Putin lashes out at Germany for 'sawing the branch they sit on' during EU gas crisis

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The conflict over the Yamal-Europe pipeline, which usually delivers gas from Russia to Western Europe, continues. Normally the Yamal-Europe, which is Europe’s longest gas pipeline, transports Russian natural gas overland to Germany and Western Europe. However, in the past week, it has been redirecting gas from Germany to Poland to make up for a shortfall of fuel as temperatures drop to -10C and Russia cuts gas supplies.

On Sunday, German network operator Gascade claimed Russia sent the fuel back to Poland for a sixth straight day – a huge blow to the EU, where gas prices have been skyrocketing.

The ownership of Gascade — part Russian, part German — suggests the issues are the result of a political feud.

However, Russia has this week denied accusations that the flow reversal was a political move, stating it was a purely commercial matter.

Speaking to the Russian media, Putin blamed the ongoing gas crisis on importers like Germany and France and their failure to sign long-term supply contracts.

He said that the EU could end the skyrocketing gas prices by ending delays to the Nord Stream 2 gas pipeline that runs from Russia to Germany under the Baltic Sea.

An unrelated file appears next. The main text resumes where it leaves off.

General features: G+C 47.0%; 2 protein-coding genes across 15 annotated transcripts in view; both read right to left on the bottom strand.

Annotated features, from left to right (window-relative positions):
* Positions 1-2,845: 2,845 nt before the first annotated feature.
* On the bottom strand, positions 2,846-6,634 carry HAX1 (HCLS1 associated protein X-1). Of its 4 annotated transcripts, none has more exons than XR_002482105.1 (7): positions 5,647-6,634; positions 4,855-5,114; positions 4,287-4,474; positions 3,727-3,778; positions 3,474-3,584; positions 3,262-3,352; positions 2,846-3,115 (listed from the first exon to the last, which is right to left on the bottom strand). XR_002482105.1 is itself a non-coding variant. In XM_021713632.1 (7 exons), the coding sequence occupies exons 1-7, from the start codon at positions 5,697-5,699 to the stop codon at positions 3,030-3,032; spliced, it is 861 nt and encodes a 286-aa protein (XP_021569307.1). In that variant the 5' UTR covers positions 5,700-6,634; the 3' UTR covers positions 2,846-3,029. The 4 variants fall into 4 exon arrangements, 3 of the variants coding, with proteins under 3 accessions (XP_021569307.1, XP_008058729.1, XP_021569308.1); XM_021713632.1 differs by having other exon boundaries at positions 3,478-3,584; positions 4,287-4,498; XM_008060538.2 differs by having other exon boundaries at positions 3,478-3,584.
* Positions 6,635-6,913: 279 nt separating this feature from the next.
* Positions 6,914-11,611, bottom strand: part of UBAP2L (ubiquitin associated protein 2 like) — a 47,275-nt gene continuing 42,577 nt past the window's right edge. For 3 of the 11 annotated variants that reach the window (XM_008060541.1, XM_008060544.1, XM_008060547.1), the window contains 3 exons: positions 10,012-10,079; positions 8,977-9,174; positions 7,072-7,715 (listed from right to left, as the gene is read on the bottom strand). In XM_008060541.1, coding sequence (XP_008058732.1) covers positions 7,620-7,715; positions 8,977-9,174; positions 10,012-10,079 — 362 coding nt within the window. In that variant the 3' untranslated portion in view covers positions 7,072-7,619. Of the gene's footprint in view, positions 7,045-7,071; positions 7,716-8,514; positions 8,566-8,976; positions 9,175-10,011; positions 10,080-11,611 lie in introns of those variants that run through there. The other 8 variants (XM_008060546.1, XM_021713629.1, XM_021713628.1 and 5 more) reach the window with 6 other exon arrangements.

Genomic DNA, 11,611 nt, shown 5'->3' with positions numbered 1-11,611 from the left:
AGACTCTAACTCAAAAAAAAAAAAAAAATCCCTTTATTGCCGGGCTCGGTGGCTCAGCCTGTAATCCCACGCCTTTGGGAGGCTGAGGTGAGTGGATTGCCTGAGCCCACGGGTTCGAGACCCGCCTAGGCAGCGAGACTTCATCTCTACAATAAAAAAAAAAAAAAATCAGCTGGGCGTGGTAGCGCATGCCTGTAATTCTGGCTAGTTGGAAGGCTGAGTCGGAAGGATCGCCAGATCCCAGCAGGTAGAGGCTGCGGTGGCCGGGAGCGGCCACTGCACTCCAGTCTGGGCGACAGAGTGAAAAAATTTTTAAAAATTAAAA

He said: “They are sawing the branch they are sitting on.”

Experts have accused Mr Putin of tinkering with gas supplies in order to pressure the European Union into approving the Nord Stream 2 pipeline.

While the Russian state-owned gas corporation Gazprom is meeting long-term contracts with the EU, it has effectively stopped selling gas on the spot market.

READ MORE: Putin checkmates EU and US as he toys with gas supplies

“Just reselling one billion cubic metres one can earn $1billion.”

The Yamal reverse has quickly and unsurprisingly seen Europe’s gas prices rocket to record highs, with a 90 percent increase registered since December 1, costing €180.27 (£152.42) per megawatt-hour (MW/h).

The move, of course, also rose prices in Britain, with energy bills expected to grow as much as 50 percent. However, the crisis is expected to be less of an issue than on the bloc.

Peter McNally, Global Lead for Industrials, Metals & Energy at Third Bridge, described this as largely an “EU problem”.

Mr McNally told “Germany was making itself too dependent on Russian gas, and the reality is that Europe needs more gas in the short-term and Russia is one of the options.”

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